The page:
Metallic gaskets rely on deformation or coining of the gasket material into the flange surfaces to provide effective sealing. Coining deforms and yields the gasket hence its reuse will not reliably achieve the required seal.

 As per API 6A section

"Ring gaskets have a limited amount of positive interference which assures the gaskets will be coined into sealing relationship in the grooves. These gaskets shall not be re-used."

Recommendation against reuse of gaskets is also specified in ASME PCC-1 (current edition)

Ring Joint Gasket

"Reuse of a gasket is generally not recommended. One current exception is large, grooved metal gaskets with facing layers (see Appendix C) that are reused in some instances after having been reconditioned and refaced in a manner consistent with the original product specifications. Use of gaskets so refurbished is not considered as gasket reuse in the context of the first sentence. For other gasket types, experience has clearly shown that only a new gasket will reliably provide the necessary plastic deformation and elastic recovery characteristics essential to achieve an effective seal. Visual or physical inspection of a used gasket for apparent damage is not sufficient to detect such sealing surface factors as workhardening, brittleness, or the affects of heat or interaction with the service fluid."

Below are recommendations from Flexitallic Gaskets

Ring joint gaskets are designed to have a limited amount of positive interference, which ensures that the ring type joint seats correctly into the groove on compression. Their reuse is not recommended for two reasons:

  • The initial seating of the gasket will be impaired
  • When the gasket is plastically deformed, work hardening of the external metal surface occurs. This may result in permanent damage to the groove.

Is it safe then to reuse the gaskets only for hydrotest purpose

Some fabricators consider that it is safe to reuse ring joint gaskets for hydrotest purpose. However this is not the case. On compression of the flange assembly, the gasket plastically deforms and is subject to strain hardening. It is important that the ring type joint be significantly softer than the flange groove so that the gasket plastically deforms and not the groove. The use of harder ring type joints can result in flange groove damage.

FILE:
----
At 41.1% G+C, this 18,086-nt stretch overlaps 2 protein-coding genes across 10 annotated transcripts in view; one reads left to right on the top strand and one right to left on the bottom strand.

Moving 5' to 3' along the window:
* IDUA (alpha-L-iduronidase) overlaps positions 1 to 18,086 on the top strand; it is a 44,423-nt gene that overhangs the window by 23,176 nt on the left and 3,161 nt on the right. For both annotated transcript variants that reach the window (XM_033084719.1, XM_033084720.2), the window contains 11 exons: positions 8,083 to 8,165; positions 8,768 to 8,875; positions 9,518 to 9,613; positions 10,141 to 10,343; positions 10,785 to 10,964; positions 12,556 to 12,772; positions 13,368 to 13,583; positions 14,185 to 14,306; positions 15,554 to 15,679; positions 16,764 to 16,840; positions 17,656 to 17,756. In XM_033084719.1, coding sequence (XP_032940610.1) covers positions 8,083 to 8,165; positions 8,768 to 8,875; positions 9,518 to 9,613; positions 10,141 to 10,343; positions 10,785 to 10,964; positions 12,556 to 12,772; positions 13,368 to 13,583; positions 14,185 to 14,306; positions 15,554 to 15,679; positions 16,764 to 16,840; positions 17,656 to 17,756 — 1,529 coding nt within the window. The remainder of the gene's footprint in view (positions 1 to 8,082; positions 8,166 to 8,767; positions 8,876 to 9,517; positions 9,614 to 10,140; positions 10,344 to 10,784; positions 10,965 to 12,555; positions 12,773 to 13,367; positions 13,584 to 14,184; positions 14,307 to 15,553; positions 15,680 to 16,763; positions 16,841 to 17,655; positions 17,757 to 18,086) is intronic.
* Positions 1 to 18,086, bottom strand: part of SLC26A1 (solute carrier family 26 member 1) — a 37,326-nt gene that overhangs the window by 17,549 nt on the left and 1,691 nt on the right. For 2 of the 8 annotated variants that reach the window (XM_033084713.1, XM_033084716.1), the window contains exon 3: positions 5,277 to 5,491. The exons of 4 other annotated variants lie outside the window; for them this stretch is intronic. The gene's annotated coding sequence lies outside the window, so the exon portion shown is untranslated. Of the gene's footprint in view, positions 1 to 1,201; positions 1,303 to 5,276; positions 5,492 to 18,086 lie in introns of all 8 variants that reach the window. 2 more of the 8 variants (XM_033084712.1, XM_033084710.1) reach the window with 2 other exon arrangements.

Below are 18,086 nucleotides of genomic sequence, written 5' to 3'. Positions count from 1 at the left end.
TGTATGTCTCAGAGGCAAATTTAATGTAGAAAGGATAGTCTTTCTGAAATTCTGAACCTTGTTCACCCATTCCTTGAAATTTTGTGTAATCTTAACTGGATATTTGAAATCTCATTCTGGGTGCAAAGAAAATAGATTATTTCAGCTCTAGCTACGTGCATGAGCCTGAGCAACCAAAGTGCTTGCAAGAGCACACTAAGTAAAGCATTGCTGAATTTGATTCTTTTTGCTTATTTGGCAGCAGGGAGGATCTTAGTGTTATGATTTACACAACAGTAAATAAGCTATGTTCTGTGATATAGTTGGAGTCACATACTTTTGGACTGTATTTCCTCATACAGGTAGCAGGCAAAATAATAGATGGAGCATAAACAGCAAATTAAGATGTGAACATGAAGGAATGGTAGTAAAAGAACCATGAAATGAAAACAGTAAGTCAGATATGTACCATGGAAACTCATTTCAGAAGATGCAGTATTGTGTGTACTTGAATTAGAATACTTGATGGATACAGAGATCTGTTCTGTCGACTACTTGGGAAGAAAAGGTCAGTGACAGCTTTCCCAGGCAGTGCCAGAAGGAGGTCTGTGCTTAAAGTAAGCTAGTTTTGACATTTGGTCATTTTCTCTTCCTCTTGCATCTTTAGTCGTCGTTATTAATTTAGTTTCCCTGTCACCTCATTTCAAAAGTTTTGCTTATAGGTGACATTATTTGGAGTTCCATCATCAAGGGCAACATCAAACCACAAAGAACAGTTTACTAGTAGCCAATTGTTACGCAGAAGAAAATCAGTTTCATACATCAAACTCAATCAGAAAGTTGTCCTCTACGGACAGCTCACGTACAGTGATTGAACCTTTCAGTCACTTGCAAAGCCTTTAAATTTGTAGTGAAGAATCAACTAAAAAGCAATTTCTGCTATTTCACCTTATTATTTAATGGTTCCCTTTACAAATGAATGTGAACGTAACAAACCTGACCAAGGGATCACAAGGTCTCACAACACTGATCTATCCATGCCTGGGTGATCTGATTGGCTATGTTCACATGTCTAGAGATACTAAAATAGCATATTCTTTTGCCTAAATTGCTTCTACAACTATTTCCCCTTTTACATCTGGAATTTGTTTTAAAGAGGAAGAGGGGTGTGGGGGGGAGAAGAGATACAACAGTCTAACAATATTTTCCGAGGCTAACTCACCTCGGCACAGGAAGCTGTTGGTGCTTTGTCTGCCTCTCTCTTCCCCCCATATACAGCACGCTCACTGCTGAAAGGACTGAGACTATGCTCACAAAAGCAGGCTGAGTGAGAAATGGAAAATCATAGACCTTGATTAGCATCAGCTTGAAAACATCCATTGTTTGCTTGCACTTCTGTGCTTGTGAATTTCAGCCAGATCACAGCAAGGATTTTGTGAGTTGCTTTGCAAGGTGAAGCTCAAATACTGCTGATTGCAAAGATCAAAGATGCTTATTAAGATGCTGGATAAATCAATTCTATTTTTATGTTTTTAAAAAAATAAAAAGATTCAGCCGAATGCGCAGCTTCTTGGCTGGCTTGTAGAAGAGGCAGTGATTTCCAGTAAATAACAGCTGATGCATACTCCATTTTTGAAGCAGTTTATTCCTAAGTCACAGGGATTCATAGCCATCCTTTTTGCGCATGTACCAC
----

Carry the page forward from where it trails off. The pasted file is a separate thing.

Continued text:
As per ASME B16.20 section 2.3.1, It is recommended that ring-joint gaskets be of a lesser hardness than that of the mating flanges. The recommended maximum hardness values are as stated below:

Ring Gasket Material Maximum Hardness for Ring Gaskets
Brinell Rockwell “B” Scale
Soft iron 90 56
Low-carbon steel 120 68
4–6 chrome 1⁄2 Mo 130 72
Type 410 170 86
Type 304 160 83
Type 316 160 83
Type 347 160 83

Gaskets are therefore manufactured from softer material than the flange mating surfaces as they are expected to deform and flow into and fill any gaps and undulations in the flanges and yet provide sufficient strength to resist the pressure contained within.

The material from which a gasket is made is important. The material should have insufficient strength to withhold internal pressure. It must also be able to withstand operating temperatures and resistant to the service fluid which it will come into contact.